2.3:1. Elevated CK, proximal weakness, compatible biopsy and elevated LDH were the most frequent findings.
Malignancy was found in 9,3%, gynecological tumors were the most common (55%). Mortality was 10.2%, mainly
related to infections and respiratory failure.
Conclusions: The overall rate of malignancy in this large series of patients with IIM was 9.3%. The majority of
our patients reached a good outcome. No risk factors for malignancy were found.

Keywords

Inflammatory myopathies; Dermatomyositis; Polymyositis; Overlap syndrome; Malignancy

Introduction

Inflammatory idiopathic myopathies (IIM) include[1] dermatomyositis (DM), polymyositis (PM), overlap syndromes (OS) - also referred as overlap myositis [2] - and inclusion body myositis (IBM); the first three have been associated with malignancy since last century [3], with no risk factors yet identified. Scarce reports have included a Hispanic mestizo population [4]. The aim of this large series is to describe the clinical and laboratory features of IIM, the frequency of malignancy and associated risk factors in a Hispanic mestizo population.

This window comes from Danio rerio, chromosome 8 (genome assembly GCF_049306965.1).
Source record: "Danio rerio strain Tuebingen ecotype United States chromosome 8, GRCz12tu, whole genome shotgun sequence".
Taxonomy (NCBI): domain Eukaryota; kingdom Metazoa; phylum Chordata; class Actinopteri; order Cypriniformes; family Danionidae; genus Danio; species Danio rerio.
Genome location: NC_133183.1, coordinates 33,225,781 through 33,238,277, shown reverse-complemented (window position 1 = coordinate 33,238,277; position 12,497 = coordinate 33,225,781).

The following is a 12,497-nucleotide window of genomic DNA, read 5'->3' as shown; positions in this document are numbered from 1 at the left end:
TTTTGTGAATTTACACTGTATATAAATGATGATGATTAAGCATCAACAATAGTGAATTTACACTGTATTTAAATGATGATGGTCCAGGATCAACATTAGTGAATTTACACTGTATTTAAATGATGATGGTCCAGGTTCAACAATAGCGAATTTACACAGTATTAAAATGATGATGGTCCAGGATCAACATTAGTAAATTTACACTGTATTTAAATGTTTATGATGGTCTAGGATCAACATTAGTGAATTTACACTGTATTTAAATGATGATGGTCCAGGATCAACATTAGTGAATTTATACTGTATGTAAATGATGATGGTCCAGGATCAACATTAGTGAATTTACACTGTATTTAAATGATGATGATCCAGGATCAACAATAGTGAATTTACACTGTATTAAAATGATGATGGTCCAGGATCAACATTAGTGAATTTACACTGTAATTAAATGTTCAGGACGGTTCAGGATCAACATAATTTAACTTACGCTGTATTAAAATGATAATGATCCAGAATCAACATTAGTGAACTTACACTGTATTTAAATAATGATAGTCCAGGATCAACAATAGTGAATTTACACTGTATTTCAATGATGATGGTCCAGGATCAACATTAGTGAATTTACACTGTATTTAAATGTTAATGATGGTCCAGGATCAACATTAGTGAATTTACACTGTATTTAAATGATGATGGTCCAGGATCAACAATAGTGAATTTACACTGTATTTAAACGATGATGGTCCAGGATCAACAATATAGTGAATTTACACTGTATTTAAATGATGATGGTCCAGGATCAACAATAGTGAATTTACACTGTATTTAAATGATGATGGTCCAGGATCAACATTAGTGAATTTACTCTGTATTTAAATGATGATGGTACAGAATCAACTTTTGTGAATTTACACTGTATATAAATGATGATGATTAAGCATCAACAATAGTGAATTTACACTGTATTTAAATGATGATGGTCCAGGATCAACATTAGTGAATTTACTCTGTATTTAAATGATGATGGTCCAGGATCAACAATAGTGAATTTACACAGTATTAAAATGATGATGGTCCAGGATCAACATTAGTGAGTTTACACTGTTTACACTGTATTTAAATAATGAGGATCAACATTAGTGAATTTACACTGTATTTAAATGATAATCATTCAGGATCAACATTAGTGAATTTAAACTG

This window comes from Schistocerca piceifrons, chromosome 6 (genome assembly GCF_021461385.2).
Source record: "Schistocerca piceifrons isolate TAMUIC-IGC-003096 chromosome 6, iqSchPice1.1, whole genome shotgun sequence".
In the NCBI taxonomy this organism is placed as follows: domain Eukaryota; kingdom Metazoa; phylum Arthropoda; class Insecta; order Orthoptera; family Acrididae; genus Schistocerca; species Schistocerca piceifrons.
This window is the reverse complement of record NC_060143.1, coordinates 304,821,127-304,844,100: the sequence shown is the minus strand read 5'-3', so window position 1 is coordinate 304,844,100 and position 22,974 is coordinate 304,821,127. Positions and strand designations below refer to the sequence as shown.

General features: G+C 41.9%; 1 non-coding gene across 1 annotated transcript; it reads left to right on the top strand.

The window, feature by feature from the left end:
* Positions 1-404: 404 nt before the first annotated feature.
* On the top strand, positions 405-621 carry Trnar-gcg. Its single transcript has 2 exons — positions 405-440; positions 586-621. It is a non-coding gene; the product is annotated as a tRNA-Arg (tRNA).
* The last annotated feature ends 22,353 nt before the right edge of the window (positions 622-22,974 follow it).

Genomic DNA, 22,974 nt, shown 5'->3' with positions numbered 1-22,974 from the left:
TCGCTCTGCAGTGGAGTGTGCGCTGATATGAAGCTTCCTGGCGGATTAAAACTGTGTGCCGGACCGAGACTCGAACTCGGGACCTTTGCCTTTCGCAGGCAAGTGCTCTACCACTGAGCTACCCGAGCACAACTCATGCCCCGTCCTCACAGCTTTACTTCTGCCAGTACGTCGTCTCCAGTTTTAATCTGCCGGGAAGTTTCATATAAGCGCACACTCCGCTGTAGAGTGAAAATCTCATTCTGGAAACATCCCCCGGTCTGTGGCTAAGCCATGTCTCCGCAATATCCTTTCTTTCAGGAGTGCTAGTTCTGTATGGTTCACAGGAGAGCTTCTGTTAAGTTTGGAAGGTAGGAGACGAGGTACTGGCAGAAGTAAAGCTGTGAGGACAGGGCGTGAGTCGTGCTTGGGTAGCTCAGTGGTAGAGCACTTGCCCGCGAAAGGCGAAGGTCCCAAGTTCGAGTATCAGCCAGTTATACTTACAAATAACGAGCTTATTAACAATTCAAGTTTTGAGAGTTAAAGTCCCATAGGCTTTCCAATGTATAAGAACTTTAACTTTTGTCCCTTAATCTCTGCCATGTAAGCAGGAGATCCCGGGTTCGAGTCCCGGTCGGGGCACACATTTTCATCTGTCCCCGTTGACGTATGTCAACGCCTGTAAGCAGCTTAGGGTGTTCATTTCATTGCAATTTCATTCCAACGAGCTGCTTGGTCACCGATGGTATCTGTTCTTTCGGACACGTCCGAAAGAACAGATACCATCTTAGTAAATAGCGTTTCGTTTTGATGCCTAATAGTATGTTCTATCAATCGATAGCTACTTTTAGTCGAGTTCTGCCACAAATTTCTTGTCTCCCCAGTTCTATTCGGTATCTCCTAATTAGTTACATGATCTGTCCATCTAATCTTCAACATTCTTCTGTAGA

The old criteria of Peter and Behan proposed in 1975 have served the community well for years but cannot explain the differences in the subsets of inflammatory myopathies [5,6]. Troyanov et al. developed an interesting clinicoserologic classification where overlap clinical features as well as myositis-associated autoantibodies (MAAs) and myositis specific autoantibodies (MSAs) were positioned at the core of the classification system [2]. One major difficulty, both in terms of diagnosis and classification, is that it excludes the now recognized IBM, most likely incorporating those cases in the PM subgroup. Likewise, IBM was not included in the new clinicoserologic classification of IIM by Troyanov et al., or in the last European Neuromuscular Centre (ENMC) international workshop on adult IIM.

Materials and Methods